Why, as to that,' replied the witness, Mr. Guttridge do n't work much; but I don't know as he can help it; it does n't seem to be his natur' to work. Somehow, he do n't seem to be made like other folks; for if he tries ever so much, he can't never work but a few minutes at a time; the natur' do n't seem to be in him.'

'Well, well,' said the judge, casting a dignified and judicial glance at the culprit, who stood with mouth wide open, and eyes fixed on the court with an intentness that showed he began to take some interest in the matter; well, well, perhaps the court will be able to put the natur' in him.'

Mrs. Guttridge was directed to step aside, and Mr. Nat. Frier was called to the stand. His testimony was very much to the point; clear, and conclusive. But as the reader is already in possession of the substance of it, it is unnecessary to recapitulate it. Suffice it to say, that when he was called upon to repeat the reproachful language which Jerry had bestowed upon the witness, there was much shuddering, and an awful rolling of eyes, throughout the court room.

Even the prisoner's face kindled up almost to a blaze, and thick drops of sweat were seen to start from his forehead. The judge, to be sure, retained a dignified self-possession, and settling back in his chair, said it was not necessary to question the witness any farther; the case was clearly made out; Jerry Guttridge was unquestionably guilty of the charges preferred against him.

The court, out of delicacy toward the feelings of his wife, refrained from pronouncing sentence, until she had retired; which she did, on an intimation being given her that the case was closed, and she could return home. Jerry was then called, and ordered to hearken to his sentence, as the court had recorded it.

Jerry stood up and faced the court, with fixed eyes and gaping mouth, and the clerk repeated as follows:

Jerry Guttridge! you having been found guilty of being an idle and lazy person, and not providing for your family, and giving reproachful language to Mr. Nat. Frier, when he reproved you for your idleness, the court orders that you receive twenty smart lashes, with the cat-o'-nine-tails, upon your naked back, and that this sentence be executed forthwith, by the constables, at the whipping-post in the yard, adjoining the court-house.'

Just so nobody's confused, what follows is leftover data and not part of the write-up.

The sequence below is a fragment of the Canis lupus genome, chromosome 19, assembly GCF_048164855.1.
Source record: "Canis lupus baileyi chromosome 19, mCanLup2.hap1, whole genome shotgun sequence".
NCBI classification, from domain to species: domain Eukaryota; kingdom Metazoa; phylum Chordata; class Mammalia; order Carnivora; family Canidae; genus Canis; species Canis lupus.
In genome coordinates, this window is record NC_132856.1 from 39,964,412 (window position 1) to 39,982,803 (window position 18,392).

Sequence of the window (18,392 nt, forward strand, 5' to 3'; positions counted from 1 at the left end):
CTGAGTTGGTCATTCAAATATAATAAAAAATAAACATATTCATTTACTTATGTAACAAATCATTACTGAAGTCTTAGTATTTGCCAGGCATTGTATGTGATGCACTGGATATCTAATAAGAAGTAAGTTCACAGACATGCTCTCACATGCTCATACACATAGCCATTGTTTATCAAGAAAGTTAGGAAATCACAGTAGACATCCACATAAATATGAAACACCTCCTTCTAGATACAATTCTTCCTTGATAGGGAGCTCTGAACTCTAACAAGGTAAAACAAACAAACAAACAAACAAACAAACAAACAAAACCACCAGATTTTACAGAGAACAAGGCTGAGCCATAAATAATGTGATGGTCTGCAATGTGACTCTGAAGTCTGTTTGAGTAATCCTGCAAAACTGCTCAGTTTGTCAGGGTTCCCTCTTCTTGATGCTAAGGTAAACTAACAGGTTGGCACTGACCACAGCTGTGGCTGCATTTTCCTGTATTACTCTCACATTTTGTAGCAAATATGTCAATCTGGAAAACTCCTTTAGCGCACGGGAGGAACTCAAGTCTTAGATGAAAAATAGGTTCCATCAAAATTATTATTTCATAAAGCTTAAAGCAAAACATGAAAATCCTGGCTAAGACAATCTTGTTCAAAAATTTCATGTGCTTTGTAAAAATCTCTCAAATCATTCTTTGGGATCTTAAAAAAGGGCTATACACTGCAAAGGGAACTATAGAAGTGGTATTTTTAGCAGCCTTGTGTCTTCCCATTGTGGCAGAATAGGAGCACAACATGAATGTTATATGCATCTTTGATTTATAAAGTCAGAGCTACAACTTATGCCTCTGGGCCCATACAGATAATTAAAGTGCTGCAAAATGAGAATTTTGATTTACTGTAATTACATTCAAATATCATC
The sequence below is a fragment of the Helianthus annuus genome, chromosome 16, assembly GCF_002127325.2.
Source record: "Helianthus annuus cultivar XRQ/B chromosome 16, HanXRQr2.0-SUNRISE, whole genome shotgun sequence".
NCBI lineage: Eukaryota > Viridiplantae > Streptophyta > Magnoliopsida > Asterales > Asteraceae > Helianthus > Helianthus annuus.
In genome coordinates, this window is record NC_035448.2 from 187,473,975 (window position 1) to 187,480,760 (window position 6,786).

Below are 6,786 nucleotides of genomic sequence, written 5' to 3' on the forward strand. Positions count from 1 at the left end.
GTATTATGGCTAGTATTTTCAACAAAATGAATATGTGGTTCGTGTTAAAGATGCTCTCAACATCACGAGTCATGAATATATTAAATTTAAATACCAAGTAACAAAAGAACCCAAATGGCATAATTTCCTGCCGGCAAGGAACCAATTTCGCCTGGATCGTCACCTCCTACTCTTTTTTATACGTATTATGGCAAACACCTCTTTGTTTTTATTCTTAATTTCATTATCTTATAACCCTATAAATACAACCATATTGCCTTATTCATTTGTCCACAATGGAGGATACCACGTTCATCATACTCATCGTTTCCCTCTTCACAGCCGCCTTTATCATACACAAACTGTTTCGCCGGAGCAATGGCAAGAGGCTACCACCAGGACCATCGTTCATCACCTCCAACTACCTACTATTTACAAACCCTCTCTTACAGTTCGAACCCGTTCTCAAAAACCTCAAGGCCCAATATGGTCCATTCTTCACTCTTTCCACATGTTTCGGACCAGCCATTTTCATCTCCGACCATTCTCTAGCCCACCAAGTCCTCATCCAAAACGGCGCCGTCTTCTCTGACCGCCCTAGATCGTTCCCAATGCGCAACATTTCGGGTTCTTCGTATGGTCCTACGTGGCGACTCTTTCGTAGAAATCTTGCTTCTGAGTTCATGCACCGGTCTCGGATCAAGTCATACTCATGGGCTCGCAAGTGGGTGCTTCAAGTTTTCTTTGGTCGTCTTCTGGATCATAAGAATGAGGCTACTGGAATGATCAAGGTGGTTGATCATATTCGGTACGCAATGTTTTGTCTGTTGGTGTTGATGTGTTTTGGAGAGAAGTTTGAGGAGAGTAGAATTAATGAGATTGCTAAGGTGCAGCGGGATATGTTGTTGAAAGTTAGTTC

Jerry dropped his head, and his face assumed divers deep colors, sometimes red, and sometimes shading upon the blue. He tried to glance round upon the assembled multitude, but his look was very sheepish; and, unable to stand the gaze of the hundreds of eyes that were turned upon him, he settled back on a bench, leaned his head on his hand, and looked steadily upon the floor. The constables having been directed by the court to proceed forthwith to execute the sentence, they led him out into the yard, put his arms round the whipping-post, and tied his hands together. He submitted without resistance; but when they commenced tying his hands round the post, he began to cry and beg, and promise better fashions, if they would only let him go this time. But the constables told him it was too late now; the sentence of the court had been passed, and the punishment must he inflicted. The whole throng of spectators had issued from the court-house, and stood round in a large ring, to see the sentence enforced. The judge himself had stepped to a side window, which commanded a view of the yard, and stood peering solemnly through his spectacles, to see that the ceremony was duly performed. All things being in readiness, the stoutest constable took the cat-o'-nine-tails, and laid the blows heavily across the naked back of the victim. Nearly every blow brought blood, and as they successively fell, Jerry jumped and screamed, so that he might have been heard well nigh a mile. When the twenty blows were counted, and the ceremony was ended, he was loosed from his confinement, and told that he might go. He put on his garments, with a sullen but subdued air, and without stopping to pay his respects to the court, or even to bid any one good-bye, he straightened for home, as fast as he could go.'

Mrs. Guttridge met him at the door, with a kind and piteous look, and asked him if they had hurt him. He made no reply, but pushed along into the house. There he found the table set, and well supplied, for dinner; for Mrs. Guttridge, partly through the kindness of

Mr. Frier, and partly from her own exertions, had managed to 'pick up something,' that served to make quite a comfortable meal. Jerry ate his dinner in silence, but his wife thought he manifested more tenderness and less selfishness, than she had known him to exhibit for years; for instead of appropriating the most and the best of the food to himself, he several times placed fair proportions of it upon the plates of his wife and each of the children.

The next morning, before the sun had dried the dew from the grass, whoever passed the haying-field of Mr. Nat. Frier, might have beheld Jerry Guttridge busily at work, shaking out the wet hay to the sun; and for a month afterward, the passer-by might have seen him, every day, early and late, in that and the adjoining fields, a perfect pattern of industry.

A change soon became perceptible in the condition and circumstances of his family. His house began to wear more of an air of comfort, outside and in. His wife improved in health and spirits, and little Bobby became a fat, hearty boy, and grew like a pumpkin. And years afterward, Mrs. Guttridge was heard to say, that, somehow, ever since that 'ere trial, Mr. Guttridge's natur' seemed to be entirely changed!'